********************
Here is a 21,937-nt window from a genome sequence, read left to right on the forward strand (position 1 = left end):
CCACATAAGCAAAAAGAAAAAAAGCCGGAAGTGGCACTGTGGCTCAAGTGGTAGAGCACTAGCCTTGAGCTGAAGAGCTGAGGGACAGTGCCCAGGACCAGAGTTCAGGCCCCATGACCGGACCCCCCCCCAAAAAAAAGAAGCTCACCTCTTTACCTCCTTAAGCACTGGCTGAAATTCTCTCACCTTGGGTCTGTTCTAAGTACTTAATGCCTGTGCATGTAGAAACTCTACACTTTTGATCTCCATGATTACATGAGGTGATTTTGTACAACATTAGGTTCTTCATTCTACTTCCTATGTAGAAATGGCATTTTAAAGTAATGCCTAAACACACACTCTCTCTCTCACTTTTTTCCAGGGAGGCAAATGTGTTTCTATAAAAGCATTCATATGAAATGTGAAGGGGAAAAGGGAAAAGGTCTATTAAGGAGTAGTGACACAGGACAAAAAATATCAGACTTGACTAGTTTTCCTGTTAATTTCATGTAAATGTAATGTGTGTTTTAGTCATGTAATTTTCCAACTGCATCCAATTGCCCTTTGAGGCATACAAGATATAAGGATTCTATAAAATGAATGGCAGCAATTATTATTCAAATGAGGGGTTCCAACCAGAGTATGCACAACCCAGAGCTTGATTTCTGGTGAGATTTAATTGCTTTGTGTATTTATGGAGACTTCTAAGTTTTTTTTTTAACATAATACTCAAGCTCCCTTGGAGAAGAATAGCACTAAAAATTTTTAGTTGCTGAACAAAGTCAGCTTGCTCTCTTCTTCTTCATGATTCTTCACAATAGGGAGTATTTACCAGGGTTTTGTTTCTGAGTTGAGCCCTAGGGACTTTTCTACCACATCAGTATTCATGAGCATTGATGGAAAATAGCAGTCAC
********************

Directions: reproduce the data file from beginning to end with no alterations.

Here is a 21,937-nt window from a genome sequence, read left to right on the forward strand (position 1 = left end):
CCACATAAGCAAAAAGAAAAAAAGCCGGAAGTGGCACTGTGGCTCAAGTGGTAGAGCACTAGCCTTGAGCTGAAGAGCTGAGGGACAGTGCCCAGGACCAGAGTTCAGGCCCCATGACCGGACCCCCCCCCAAAAAAAAGAAGCTCACCTCTTTACCTCCTTAAGCACTGGCTGAAATTCTCTCACCTTGGGTCTGTTCTAAGTACTTAATGCCTGTGCATGTAGAAACTCTACACTTTTGATCTCCATGATTACATGAGGTGATTTTGTACAACATTAGGTTCTTCATTCTACTTCCTATGTAGAAATGGCATTTTAAAGTAATGCCTAAACACACACTCTCTCTCTCACTTTTTTCCAGGGAGGCAAATGTGTTTCTATAAAAGCATTCATATGAAATGTGAAGGGGAAAAGGGAAAAGGTCTATTAAGGAGTAGTGACACAGGACAAAAAATATCAGACTTGACTAGTTTTCCTGTTAATTTCATGTAAATGTAATGTGTGTTTTAGTCATGTAATTTTCCAACTGCATCCAATTGCCCTTTGAGGCATACAAGATATAAGGATTCTATAAAATGAATGGCAGCAATTATTATTCAAATGAGGGGTTCCAACCAGAGTATGCACAACCCAGAGCTTGATTTCTGGTGAGATTTAATTGCTTTGTGTATTTATGGAGACTTCTAAGTTTTTTTTTTAACATAATACTCAAGCTCCCTTGGAGAAGAATAGCACTAAAAATTTTTAGTTGCTGAACAAAGTCAGCTTGCTCTCTTCTTCTTCATGATTCTTCACAATAGGGAGTATTTACCAGGGTTTTGTTTCTGAGTTGAGCCCTAGGGACTTTTCTACCACATCAGTATTCATGAGCATTGATGGAAAATAGCAGTCAC